[PATCH] D37023: [analyzer] Fix bugreporter::getDerefExpr() again.
Artem Dergachev via Phabricator via cfe-commits
cfe-commits at lists.llvm.org
Mon Sep 25 06:24:37 PDT 2017
NoQ updated this revision to Diff 116542.
NoQ added a comment.
@dcoughlin: You're right, my reasoning and understanding was not correct, and your explanation is much more clear. My code still makes sense to me though, so i updated the comments to match. And moved the unusual logic for the lvalue-to-rvalue cast unwrap to the bottom of the function.
Essentially, `getDerefExpr()` tries its best to explain where the null pointer comes from, on the syntactic level, by unpacking expressions that wrap the expression from which the pointer "originates", where "originates" is understood in a vague manner defined only by what the callers of this utility function expect to see. This leaves us with a few kinds of expressions that we need to unwrap, and we shouldn't touch other expressions, leaving pattern-matching over them to the caller.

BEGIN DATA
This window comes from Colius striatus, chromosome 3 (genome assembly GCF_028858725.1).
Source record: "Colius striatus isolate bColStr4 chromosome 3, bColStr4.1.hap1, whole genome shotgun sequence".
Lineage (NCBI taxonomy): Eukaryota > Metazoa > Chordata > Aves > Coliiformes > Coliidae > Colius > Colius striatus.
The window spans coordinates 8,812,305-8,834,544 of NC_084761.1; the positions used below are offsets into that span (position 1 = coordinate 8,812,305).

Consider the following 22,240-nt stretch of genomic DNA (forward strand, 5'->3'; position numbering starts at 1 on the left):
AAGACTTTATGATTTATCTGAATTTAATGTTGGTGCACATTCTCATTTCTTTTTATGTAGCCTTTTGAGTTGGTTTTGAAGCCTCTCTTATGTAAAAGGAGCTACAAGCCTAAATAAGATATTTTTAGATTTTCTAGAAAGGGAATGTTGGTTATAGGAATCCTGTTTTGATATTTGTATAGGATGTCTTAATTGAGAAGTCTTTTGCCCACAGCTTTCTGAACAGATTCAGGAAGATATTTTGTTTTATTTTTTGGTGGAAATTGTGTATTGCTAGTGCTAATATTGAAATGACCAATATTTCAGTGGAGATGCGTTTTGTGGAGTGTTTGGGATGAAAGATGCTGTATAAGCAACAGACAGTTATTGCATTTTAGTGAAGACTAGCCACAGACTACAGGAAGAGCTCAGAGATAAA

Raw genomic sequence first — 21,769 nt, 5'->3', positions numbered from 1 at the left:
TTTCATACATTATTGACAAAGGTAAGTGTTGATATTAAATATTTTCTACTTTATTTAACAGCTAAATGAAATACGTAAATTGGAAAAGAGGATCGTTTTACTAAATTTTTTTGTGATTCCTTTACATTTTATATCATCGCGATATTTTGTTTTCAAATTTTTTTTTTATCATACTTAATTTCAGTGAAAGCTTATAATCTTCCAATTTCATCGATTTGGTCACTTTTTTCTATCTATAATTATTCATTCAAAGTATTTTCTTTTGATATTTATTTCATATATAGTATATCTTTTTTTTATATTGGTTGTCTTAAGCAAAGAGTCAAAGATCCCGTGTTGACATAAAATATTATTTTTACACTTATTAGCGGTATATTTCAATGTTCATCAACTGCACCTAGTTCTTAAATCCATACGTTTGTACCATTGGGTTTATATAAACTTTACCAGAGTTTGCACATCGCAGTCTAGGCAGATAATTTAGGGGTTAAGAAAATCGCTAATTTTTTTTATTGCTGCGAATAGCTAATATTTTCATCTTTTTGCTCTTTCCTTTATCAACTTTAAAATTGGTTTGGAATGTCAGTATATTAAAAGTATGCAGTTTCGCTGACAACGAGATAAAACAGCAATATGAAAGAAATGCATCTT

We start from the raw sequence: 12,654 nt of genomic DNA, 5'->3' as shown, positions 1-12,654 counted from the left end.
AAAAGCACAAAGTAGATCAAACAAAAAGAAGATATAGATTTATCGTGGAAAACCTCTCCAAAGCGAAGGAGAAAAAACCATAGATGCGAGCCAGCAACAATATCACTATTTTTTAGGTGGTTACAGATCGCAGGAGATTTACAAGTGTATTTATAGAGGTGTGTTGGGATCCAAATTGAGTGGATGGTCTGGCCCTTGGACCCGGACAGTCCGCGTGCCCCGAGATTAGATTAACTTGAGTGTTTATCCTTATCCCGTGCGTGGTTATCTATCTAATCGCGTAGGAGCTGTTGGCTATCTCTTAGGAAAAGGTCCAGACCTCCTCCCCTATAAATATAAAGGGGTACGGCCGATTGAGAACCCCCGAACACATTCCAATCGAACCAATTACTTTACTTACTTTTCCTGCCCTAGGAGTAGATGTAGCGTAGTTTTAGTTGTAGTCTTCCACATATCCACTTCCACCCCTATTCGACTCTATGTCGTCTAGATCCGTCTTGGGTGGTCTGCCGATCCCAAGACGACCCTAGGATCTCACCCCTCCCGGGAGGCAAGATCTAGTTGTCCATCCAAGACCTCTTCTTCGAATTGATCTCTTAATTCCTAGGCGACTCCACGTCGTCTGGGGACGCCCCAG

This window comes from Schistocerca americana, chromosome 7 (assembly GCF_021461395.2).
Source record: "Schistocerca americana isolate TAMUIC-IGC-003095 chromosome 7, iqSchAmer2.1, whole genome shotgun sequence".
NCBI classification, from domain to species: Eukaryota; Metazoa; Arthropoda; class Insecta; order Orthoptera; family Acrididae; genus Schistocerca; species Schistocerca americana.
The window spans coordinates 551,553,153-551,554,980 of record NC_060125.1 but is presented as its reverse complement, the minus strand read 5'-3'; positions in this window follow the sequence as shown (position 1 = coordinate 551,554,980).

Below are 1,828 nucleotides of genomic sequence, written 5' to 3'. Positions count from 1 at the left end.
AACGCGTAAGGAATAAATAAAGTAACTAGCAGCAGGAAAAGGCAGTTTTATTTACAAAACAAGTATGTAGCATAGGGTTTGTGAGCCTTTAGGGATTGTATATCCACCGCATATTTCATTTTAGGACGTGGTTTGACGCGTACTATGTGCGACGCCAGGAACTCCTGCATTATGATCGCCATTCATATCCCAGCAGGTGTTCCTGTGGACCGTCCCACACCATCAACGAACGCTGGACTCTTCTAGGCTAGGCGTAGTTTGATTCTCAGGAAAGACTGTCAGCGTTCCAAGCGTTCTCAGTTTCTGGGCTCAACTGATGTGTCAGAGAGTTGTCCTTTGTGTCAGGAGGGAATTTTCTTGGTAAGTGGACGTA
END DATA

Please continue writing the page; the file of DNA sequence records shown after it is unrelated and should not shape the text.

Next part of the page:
There are other facilities that work on non-syntactic level, like your example where we might jump from function expression to return statement within the callee if the callee was inlined, or how `getNilReceiver()` function unwraps `ObjCMessageExpr` to the `self` pointer *iff* it `self` was `nil` during symbolic execution (which implies that the whole message expression is `nil`).
So that's right - lvalue-to-rvalue casts are not "the whole point", but merely an example of an expression kind that we do not have a right to unwrap. In fact, the callers still expect us to unwrap it once, but immediately stop afterwards. This inconsistency should probably be fixed, but `getDerefExpr` is used by checkers, and current code in checkers seems clean and concise enough.
I had a look at other cast kinds in `OperationKinds.def`, and all of them seemed as if they're worth unwrapping, apart from, of course, `CK_LValueToRValue`.
@xazax.hun: So, i guess, if the cast is earlier than we'd expect, then we'd just fail to unwrap something. So we won't find where the pointer comes from, and give up prematurely on our pattern-matching, while looking at roughly the same expression/value, plus-minus offsets. It sounds better than the case when the cast is //later// than we'd expect, where we may accidentally unwrap wrong stuff and start tracking a completely unrelated value, so i hope it shouldn't be a problem. Thanks for sharing the concern - the AST is huge and very few people possess really deep understanding of it, so any curious findings about it are really nice to share.
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